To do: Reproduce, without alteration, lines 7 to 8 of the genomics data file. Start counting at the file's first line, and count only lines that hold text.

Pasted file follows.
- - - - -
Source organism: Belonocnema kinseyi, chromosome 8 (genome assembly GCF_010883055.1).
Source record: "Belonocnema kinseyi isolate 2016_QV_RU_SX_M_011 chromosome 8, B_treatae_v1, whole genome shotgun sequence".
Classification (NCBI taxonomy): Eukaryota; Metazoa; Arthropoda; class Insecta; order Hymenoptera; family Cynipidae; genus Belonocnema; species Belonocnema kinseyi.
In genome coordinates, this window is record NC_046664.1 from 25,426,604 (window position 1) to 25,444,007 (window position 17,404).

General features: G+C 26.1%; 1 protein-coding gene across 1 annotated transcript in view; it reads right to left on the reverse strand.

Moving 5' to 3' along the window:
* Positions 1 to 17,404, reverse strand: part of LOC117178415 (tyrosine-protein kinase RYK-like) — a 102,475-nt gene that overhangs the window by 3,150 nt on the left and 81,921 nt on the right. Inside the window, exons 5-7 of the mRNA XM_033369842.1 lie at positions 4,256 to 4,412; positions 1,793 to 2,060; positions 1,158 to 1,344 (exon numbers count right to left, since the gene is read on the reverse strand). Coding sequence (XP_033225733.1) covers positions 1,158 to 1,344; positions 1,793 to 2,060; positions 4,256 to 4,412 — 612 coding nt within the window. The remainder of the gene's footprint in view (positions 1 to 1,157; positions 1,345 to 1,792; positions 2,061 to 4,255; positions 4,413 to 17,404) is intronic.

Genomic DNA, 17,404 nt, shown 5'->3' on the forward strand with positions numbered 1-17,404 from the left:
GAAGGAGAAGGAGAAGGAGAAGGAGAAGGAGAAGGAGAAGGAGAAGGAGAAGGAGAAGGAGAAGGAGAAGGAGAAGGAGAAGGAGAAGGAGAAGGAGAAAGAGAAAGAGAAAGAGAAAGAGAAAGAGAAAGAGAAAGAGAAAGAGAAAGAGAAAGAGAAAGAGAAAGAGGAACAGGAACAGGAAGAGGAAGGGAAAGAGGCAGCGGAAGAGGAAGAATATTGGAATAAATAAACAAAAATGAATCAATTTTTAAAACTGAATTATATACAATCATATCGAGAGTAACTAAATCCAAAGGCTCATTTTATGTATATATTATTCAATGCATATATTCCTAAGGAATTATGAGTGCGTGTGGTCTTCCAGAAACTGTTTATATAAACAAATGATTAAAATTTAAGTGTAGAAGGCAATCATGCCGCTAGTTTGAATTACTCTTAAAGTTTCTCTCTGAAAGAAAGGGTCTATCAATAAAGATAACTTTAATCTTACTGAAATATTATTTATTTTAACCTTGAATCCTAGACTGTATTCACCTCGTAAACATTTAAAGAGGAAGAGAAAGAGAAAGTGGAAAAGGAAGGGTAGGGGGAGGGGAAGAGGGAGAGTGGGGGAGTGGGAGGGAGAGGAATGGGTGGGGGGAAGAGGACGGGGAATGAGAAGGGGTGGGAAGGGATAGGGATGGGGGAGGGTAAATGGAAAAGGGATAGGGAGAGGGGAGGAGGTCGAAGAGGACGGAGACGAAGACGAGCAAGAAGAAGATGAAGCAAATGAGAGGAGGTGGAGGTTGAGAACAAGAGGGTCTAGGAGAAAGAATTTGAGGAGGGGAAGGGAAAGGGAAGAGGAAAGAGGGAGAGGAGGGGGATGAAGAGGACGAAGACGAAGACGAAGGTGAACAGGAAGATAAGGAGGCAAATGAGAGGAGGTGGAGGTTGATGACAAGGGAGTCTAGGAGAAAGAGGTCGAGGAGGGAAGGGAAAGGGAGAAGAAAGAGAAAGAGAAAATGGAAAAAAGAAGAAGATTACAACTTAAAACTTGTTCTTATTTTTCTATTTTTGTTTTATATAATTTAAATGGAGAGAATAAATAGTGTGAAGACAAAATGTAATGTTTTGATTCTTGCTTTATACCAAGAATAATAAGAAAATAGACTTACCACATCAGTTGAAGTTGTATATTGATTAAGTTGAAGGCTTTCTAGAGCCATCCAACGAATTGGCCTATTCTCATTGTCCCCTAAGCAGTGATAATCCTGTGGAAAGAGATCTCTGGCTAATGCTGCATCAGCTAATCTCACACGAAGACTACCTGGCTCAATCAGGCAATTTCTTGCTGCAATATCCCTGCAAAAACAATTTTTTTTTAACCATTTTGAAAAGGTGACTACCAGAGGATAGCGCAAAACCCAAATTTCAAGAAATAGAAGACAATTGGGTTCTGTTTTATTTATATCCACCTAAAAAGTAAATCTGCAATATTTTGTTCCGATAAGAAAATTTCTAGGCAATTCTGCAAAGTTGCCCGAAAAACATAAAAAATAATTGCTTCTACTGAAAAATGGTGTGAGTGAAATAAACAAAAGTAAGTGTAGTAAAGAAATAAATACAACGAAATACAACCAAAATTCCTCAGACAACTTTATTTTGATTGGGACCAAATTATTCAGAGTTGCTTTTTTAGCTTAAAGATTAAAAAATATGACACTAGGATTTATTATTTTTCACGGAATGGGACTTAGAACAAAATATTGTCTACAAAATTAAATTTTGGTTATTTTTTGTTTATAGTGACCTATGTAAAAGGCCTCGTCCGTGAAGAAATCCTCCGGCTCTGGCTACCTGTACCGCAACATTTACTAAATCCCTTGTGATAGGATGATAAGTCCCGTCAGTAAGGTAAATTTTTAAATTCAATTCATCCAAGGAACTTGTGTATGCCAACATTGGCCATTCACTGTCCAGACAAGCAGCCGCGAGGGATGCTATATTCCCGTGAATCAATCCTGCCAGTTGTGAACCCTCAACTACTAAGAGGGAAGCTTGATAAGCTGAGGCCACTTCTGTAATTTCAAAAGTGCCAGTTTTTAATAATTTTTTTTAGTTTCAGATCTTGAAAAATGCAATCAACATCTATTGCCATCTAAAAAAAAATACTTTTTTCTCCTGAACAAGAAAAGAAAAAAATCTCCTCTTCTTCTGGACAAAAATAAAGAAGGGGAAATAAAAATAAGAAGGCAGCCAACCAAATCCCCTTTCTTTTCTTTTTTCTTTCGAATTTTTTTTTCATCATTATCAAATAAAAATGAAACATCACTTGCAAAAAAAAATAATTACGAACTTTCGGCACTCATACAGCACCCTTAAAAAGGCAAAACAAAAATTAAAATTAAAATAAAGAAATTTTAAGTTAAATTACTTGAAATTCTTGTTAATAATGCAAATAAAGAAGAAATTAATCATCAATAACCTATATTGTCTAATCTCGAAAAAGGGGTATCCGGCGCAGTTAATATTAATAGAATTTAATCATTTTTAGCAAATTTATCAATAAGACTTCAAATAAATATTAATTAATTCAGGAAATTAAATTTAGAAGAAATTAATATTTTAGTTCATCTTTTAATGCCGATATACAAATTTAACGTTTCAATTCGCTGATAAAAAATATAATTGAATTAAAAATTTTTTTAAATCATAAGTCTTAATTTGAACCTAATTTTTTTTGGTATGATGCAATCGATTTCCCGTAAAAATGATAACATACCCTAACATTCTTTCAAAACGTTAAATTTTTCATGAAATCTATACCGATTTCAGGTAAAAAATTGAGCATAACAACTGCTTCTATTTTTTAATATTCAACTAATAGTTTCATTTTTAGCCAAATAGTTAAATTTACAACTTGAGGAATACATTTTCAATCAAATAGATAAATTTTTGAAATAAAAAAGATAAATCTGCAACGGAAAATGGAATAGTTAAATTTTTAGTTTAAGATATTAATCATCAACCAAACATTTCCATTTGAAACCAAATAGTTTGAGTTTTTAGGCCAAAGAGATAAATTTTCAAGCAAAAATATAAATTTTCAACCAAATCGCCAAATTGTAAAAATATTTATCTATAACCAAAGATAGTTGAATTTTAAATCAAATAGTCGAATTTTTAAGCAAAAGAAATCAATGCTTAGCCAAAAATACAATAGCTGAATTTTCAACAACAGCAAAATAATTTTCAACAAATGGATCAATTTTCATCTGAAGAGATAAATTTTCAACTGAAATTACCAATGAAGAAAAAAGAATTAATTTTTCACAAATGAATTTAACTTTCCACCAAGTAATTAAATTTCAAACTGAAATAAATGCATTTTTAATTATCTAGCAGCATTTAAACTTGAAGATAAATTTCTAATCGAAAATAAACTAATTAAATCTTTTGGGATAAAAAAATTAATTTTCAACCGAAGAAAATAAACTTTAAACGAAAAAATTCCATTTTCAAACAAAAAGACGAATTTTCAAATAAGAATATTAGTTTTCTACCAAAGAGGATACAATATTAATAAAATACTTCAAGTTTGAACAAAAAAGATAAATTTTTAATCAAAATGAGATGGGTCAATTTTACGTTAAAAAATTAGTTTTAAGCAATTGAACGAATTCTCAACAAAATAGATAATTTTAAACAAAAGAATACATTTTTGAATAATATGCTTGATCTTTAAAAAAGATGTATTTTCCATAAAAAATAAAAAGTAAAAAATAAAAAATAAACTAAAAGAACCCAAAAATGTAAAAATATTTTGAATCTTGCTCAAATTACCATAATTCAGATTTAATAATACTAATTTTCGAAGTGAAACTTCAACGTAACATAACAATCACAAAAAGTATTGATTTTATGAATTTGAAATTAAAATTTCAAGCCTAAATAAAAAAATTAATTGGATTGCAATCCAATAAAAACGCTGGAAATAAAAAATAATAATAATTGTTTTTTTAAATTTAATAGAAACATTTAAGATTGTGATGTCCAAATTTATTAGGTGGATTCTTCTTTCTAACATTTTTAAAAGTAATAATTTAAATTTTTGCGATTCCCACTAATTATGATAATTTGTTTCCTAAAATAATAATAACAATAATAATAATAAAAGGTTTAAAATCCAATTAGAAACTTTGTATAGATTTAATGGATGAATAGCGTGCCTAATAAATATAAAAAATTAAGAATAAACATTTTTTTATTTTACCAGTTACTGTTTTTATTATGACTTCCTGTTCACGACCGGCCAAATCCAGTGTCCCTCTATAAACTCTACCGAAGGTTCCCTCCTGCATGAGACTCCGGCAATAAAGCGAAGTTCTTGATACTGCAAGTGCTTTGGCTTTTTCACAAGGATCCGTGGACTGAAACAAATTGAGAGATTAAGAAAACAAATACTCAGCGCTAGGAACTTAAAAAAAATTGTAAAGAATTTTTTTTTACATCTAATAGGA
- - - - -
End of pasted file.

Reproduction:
* Positions 1 to 17,404, reverse strand: part of LOC117178415 (tyrosine-protein kinase RYK-like) — a 102,475-nt gene that overhangs the window by 3,150 nt on the left and 81,921 nt on the right. Inside the window, exons 5-7 of the mRNA XM_033369842.1 lie at positions 4,256 to 4,412; positions 1,793 to 2,060; positions 1,158 to 1,344 (exon numbers count right to left, since the gene is read on the reverse strand). Coding sequence (XP_033225733.1) covers positions 1,158 to 1,344; positions 1,793 to 2,060; positions 4,256 to 4,412 — 612 coding nt within the window. The remainder of the gene's footprint in view (positions 1 to 1,157; positions 1,345 to 1,792; positions 2,061 to 4,255; positions 4,413 to 17,404) is intronic.

Genomic DNA, 17,404 nt, shown 5'->3' on the forward strand with positions numbered 1-17,404 from the left: